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View Diary: Ready for This? Last Month 100% of New Electrical Capacity in the US came from Renewable Sources (187 comments)

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  •  Geothermal Pays Off (6+ / 0-)

    Geothermal will cut your heating/cooling bill 25-50%+. It will cost something like $20K or less after the 30% IRS credit (that expires in 2016), unless you've got unusually tough drilling conditions (and no ponds/streams or big lawns for cheaper troughs).

    When you get a geothermal quote, you should get an estimate of savings - that includes at least 3-5% utility energy rises you're lessening. Outfits that can't give one aren't as good at the job as those that can. The best ones also know about sources of financing, including local lenders.

    Geothermal isn't for absolutely every site, but it is good for most of them. Even if it takes 12 years to pay off the investment, that's an 8.5% return on investment. Any 8.5% ROI opportunity I find, I hope it costs even more to get into, so I can get that fat ROI on a bigger input. Plus the improvement to your property increases its resale value, usually without increasing property tax.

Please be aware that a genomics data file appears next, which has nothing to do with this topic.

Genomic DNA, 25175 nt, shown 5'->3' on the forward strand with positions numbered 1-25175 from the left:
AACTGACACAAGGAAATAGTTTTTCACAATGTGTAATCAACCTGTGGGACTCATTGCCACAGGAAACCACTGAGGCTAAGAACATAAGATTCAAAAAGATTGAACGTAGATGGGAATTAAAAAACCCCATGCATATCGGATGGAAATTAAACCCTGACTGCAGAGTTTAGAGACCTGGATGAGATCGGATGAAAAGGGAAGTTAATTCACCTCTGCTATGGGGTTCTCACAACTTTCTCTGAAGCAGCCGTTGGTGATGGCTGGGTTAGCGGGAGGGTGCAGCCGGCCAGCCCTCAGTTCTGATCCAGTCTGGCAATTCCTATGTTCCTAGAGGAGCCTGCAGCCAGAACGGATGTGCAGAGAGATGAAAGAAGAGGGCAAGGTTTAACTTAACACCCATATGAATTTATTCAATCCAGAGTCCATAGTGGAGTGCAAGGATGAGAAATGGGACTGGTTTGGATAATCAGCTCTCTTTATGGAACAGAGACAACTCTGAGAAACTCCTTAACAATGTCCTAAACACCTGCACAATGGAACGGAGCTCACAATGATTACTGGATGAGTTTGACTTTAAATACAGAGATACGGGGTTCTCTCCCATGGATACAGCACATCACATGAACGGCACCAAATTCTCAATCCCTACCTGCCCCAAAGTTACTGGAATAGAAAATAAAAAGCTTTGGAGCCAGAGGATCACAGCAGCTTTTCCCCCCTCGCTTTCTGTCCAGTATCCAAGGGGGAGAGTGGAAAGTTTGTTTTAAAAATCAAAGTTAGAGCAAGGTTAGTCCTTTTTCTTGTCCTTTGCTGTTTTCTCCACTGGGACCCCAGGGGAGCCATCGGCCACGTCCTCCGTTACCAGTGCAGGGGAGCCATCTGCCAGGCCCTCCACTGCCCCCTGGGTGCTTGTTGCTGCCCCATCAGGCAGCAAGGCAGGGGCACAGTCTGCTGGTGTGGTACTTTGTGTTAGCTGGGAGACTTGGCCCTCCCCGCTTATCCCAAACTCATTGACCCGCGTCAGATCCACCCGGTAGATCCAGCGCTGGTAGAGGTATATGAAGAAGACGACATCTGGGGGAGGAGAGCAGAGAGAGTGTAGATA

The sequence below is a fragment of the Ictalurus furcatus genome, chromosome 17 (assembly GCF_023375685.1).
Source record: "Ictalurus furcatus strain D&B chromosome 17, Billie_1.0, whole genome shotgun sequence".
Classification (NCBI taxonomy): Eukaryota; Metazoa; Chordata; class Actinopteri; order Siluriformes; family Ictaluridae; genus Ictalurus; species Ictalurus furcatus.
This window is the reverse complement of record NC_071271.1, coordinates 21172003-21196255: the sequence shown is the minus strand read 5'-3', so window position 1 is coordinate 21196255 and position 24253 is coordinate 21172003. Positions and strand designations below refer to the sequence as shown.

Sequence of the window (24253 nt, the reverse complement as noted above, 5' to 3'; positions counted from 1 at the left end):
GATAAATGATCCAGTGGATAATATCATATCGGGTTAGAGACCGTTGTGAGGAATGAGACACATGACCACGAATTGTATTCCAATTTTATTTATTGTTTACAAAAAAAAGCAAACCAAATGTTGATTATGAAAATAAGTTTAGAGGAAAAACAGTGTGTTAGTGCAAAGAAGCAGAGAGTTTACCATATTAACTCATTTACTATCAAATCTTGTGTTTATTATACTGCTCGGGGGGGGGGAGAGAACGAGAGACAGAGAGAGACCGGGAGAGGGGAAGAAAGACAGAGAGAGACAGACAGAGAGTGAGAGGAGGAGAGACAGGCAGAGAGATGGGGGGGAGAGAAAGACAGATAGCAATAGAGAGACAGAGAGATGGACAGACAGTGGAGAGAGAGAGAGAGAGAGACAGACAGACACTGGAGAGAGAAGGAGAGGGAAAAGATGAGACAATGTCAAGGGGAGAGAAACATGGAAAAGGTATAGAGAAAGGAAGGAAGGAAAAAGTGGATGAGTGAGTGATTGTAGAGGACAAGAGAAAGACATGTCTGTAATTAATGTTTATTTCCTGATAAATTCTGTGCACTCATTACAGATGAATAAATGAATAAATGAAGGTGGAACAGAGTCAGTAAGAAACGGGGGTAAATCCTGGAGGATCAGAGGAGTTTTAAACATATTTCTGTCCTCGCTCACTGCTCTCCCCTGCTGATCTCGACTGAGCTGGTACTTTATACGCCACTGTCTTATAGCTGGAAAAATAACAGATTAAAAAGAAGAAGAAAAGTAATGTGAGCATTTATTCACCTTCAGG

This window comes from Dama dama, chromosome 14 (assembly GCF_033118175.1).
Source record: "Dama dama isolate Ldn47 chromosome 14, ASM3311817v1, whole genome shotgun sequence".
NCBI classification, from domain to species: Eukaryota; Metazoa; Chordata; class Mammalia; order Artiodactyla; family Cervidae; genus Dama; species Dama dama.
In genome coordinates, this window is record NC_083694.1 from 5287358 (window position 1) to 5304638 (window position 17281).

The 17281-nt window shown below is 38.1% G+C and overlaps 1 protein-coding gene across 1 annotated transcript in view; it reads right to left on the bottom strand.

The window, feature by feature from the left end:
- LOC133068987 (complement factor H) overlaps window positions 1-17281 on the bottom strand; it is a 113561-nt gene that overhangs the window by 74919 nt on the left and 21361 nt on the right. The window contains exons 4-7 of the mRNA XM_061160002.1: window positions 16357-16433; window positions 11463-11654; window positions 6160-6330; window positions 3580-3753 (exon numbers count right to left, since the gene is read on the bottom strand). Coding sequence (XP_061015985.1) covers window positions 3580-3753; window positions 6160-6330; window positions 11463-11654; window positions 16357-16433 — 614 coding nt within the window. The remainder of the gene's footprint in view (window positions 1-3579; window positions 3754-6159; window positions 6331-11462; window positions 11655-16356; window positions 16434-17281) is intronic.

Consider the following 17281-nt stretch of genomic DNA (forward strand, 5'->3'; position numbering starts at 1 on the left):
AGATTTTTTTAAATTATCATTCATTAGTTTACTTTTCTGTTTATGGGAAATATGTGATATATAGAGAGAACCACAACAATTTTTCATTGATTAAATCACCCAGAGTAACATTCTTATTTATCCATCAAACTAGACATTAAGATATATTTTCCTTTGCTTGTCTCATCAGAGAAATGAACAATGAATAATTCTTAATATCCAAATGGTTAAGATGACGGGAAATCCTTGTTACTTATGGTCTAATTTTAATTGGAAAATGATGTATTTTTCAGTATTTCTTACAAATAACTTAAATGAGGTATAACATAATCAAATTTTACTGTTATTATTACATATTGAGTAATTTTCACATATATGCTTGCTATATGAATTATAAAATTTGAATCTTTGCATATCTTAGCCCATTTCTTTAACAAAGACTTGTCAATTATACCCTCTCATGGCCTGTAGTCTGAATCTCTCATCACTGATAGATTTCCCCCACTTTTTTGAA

"When the going gets weird, the weird turn pro." - HST

    by DocGonzo on Thu Feb 21, 2013 at 06:15:47 AM PST

    [ Parent ]

    •  This article on geothermal breakthrough (0+ / 0-)

      A Quiet Breakthrough in Geothermal Energy
      makes possibility of widespread future use much likelier, easier... and also shows the hardship of such ventures.
      Dept of energy has given 21.4 million grant to AltaRock Energy, Google and other companies have invested 26 million...

      I don't know enough about it to have opinion on how breakthrough this is but just the idea of progress pleased me
      It notes things like these

      Creating multiple geothermal zones from one well is important, because it means more geothermal power can be produced and the process becomes a lot cheaper in the long run. Enhanced geothermal systems in the past have created a single stimulated zone, but none—until now—has created multiple zones.
      and this
      AltaRock Energy (snip) has been working on enhanced (sometimes called engineered) geothermal tech. This technology drills wells deep into the ground, injects them with cold water to fracture the hot rocks, and creates a geothermal source of power where none was naturally occurring.

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